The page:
The internet and gospel survival strategies
A sidebar discussion emerges from within the number-crunching conversation that DBM started. Reader Jim writes:
I work on the retail side of the industry and one of the questions about SG music has always been about what percentage of album sales happens at retail and how much is sold at concerts. A good example would be the Hoppers new CD, The Ride - as far as I know not available in stores unless they deal directly with the Hoppers. I’m sure internet sales are booming - now you don’t have to wait for the artist to have a concert in a town near you, you can just click ‘n buy.
There are several different issues bound up in all this: table vs retail sales, e-commerce, and the growing independence of artists from labels and record companies. Table sales are difficult to track and a wobbly measuring stick anyway, since most sg artists have to “buy” their own product to sell at the table from the label - which is one of the many reasons why so many artists (the Hoppers and Gold City, just to name two) have begun releasing projects (mostly) independently.
In this emerging paradigm, the internet is indeed the great leveler and barrier-breaker for the common consumer that Jim suggests. And internet sales for independently produced albums – like table sales – come with much higher margins for the group.
But the hidden costs are less legible (or maybe ledgerible, if you’re into accountancy humor). Southern gospel is, by and large, not a growing market. When a group cuts itself loose from an established label and its distribution network and goes it alone, artists are essentially doubling down on their existing fan base, betting that devoted fans like Jim or RF will find them on the internet or stock up on product at that annual swing they make through Bluetick, Kentucky or Cornpone, George or wherever.
This may well work out in the short run and/or allow the artist to make enough money to survive, if not thrive. And many gospel acts are content with that, for a number of reasons. But long-term, such a strategy sacrifices (or at least destabilizes) the ability to grow the market for your music and product (and by extension, white gospel more generally). By cutting themselves and their product off from retail outlets, established distribution lines, and publicity networks, independently produced groups further increase their isolation and decrease the kind of visibility necessary to make and keep new fans (this is the problem that the American Gospel Music concept attempts to address, at least theoretically).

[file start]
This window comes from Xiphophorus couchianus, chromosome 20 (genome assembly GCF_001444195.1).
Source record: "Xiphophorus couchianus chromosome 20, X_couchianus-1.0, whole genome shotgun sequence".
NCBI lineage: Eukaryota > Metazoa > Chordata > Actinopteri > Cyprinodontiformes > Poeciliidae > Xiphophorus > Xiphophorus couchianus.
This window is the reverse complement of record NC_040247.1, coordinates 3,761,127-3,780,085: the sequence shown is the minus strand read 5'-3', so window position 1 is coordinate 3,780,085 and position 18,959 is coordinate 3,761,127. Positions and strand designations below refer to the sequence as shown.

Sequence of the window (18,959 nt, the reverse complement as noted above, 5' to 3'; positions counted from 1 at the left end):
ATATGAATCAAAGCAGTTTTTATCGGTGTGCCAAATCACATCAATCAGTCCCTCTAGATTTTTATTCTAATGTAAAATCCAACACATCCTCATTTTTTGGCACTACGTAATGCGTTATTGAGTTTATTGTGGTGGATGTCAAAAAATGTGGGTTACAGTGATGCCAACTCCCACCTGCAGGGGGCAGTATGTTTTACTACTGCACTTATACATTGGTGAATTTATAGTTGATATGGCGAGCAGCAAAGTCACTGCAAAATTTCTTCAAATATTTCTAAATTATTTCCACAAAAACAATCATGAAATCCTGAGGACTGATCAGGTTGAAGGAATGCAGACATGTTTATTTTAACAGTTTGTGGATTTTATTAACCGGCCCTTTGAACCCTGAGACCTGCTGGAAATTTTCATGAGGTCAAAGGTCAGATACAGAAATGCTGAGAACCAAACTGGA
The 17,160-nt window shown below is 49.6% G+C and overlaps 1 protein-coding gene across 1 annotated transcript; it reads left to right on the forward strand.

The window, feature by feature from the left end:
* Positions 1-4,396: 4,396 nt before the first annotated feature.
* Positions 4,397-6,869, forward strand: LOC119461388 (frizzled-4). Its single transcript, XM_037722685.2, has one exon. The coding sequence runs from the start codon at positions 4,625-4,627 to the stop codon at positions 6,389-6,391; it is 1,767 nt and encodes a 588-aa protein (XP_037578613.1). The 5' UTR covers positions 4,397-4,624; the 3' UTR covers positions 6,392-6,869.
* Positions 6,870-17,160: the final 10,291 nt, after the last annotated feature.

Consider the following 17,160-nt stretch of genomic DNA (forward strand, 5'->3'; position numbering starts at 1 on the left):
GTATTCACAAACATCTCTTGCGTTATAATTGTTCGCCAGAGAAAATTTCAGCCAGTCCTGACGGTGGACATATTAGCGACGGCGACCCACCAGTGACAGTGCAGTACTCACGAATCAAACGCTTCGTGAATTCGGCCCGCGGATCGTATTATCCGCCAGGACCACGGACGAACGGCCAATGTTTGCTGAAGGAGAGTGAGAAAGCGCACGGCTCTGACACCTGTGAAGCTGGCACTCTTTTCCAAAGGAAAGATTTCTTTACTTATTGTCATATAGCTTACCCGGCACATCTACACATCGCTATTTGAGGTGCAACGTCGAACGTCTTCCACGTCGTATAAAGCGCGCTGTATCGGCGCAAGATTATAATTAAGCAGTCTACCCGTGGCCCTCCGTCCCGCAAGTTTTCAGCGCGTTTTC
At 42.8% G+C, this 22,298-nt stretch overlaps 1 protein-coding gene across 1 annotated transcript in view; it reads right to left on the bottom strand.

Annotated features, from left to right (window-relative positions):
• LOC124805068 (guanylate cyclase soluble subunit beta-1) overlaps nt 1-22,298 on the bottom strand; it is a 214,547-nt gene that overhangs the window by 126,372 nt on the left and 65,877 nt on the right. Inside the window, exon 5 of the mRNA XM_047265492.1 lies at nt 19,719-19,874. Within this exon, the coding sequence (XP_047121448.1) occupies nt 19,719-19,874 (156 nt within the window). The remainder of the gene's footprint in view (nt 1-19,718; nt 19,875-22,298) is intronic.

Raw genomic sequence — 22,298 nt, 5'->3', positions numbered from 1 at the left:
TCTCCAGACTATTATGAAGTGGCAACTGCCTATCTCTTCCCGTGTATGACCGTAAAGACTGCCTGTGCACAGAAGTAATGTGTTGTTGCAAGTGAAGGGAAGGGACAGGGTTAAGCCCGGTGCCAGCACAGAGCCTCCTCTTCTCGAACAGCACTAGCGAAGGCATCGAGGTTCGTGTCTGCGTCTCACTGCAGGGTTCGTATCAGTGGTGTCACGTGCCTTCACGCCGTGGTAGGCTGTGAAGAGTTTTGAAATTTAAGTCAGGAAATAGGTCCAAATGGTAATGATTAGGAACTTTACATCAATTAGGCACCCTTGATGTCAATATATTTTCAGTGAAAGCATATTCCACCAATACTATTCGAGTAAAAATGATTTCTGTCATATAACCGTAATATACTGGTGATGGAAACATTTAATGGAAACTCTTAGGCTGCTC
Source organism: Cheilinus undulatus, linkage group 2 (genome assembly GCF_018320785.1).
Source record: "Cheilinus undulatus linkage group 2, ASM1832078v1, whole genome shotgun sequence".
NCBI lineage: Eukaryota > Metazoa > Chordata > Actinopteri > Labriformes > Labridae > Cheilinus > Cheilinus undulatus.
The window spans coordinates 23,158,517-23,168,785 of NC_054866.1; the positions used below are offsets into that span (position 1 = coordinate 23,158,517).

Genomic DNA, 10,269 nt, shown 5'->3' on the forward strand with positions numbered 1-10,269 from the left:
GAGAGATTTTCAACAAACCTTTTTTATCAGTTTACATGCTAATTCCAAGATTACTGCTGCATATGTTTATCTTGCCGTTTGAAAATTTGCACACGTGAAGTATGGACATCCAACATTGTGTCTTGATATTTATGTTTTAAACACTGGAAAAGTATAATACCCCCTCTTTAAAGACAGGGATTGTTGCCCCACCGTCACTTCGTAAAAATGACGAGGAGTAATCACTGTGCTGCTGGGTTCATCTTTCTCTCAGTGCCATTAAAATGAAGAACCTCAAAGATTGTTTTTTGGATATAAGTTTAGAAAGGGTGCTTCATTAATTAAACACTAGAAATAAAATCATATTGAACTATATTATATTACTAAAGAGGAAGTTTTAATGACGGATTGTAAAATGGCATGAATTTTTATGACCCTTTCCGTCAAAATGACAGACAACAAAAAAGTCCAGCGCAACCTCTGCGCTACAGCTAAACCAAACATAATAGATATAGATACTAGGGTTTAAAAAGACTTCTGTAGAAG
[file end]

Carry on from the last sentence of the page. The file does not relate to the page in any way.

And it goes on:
This is not, I should hasten to add, a love note to recording companies and record labels. The old-media model of top-down contracts prohibitively limits artists’ rights to their masters and contractually obliges artists to dig themselves into a hole of debt with the label that they can never recoup through retail sales. This means groups are more inclined to play to their base, recording largely safe music that will please the core fans who show up to concerts faithfully and buy whatever’s new on the table, so long as the music’s familiar and easily recognizable. Furthermore, the visibility and positive exposure that come with a label deal are usually zeroed out by the disincentives built into the majority of today’s recording contracts.
In a not-unrelated trend, southern gospel retail sales have headed downward for years now and show no signs of reversing, which has led groups (like the Hoppers) to focus on maximizing profit in the short term. No one can really blame them, but neither can one expect this cobbled-together solution – forged in the pinch of dwindling demand and a saturated market where mediocrity is the coin of the realm – to hold up as demand for southern gospel music continues to tank and more and more artists try to increase their margins by going independent and provisioning their product direct to consumers online.
I nurse along a few guarded hopes that vertical integration of the sort Gaither has pioneered and perfected can be adapted by the best and brightest for the smaller scales on which most gospel music artists live and work, and/or that labels will retool their operations to be more flexible and provide a la carte services to groups who want to produce their music (semi-)independently. Groups have been doing a little of this on a limited basis for years now, most often when it comes to hiring PR mercenaries and advertising hit men to run their tunes up the charts (separate from publicizing their music more generally). And though the Crabb Family’s attempt to build a vertically integrated empire failed, it wasn’t because the idea was bad.
In the more perfect world I’m imagining, a group like the Hoppers, who have the know-how and experience to produce their own music in the studio, would record an album and administer rights and royalties themselves, buy duplication services from the most competitive bidder, provision digital downloads themselves (or use a contractor), and contract with a label (or again some other contractor who might spring up to take advantage of the opportunity) for access to distrubtion networks. Obviously, not every group will be cut out for this kind of complex operation. But that’s sort of the point. Of the things gospel music could use, a good herd culling has to be among the most urgent.
Not least among the ideal payoffs of this system is that the fittest and most capable artists have the freedom to make better, less focus-grouped, more unpredictable and exciting music. And the only thing - or one of them anyway - that’s keeping all this from happening is the apparently undiminished demand for crappy gospel music.Email this Post